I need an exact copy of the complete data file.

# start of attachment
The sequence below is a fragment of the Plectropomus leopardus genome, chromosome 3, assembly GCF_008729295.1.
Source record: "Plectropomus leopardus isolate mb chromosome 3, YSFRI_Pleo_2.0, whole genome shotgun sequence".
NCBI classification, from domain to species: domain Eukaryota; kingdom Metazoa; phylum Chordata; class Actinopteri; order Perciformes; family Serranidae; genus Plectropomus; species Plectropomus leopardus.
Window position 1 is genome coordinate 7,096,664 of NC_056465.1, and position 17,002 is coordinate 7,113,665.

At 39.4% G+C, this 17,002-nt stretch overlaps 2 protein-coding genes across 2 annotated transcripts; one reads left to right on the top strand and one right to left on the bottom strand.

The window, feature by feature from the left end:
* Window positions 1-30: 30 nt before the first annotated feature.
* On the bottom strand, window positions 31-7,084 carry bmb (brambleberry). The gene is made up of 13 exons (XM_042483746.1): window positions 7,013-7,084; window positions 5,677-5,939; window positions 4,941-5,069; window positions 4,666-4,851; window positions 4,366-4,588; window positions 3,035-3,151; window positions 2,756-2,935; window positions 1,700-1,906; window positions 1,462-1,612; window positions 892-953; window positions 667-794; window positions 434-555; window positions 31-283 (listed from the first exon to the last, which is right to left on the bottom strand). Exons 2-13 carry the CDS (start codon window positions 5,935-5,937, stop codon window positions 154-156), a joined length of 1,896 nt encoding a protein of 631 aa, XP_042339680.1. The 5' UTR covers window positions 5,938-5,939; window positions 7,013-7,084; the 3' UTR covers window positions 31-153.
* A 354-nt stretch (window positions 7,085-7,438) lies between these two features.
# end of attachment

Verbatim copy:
The sequence below is a fragment of the Plectropomus leopardus genome, chromosome 3, assembly GCF_008729295.1.
Source record: "Plectropomus leopardus isolate mb chromosome 3, YSFRI_Pleo_2.0, whole genome shotgun sequence".
NCBI classification, from domain to species: domain Eukaryota; kingdom Metazoa; phylum Chordata; class Actinopteri; order Perciformes; family Serranidae; genus Plectropomus; species Plectropomus leopardus.
Window position 1 is genome coordinate 7,096,664 of NC_056465.1, and position 17,002 is coordinate 7,113,665.

At 39.4% G+C, this 17,002-nt stretch overlaps 2 protein-coding genes across 2 annotated transcripts; one reads left to right on the top strand and one right to left on the bottom strand.

The window, feature by feature from the left end:
* Window positions 1-30: 30 nt before the first annotated feature.
* On the bottom strand, window positions 31-7,084 carry bmb (brambleberry). The gene is made up of 13 exons (XM_042483746.1): window positions 7,013-7,084; window positions 5,677-5,939; window positions 4,941-5,069; window positions 4,666-4,851; window positions 4,366-4,588; window positions 3,035-3,151; window positions 2,756-2,935; window positions 1,700-1,906; window positions 1,462-1,612; window positions 892-953; window positions 667-794; window positions 434-555; window positions 31-283 (listed from the first exon to the last, which is right to left on the bottom strand). Exons 2-13 carry the CDS (start codon window positions 5,935-5,937, stop codon window positions 154-156), a joined length of 1,896 nt encoding a protein of 631 aa, XP_042339680.1. The 5' UTR covers window positions 5,938-5,939; window positions 7,013-7,084; the 3' UTR covers window positions 31-153.
* A 354-nt stretch (window positions 7,085-7,438) lies between these two features.